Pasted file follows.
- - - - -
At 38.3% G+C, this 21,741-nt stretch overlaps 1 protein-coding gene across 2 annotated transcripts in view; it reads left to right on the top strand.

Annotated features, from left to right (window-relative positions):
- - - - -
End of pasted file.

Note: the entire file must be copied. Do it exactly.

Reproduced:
At 38.3% G+C, this 21,741-nt stretch overlaps 1 protein-coding gene across 2 annotated transcripts in view; it reads left to right on the top strand.

Annotated features, from left to right (window-relative positions):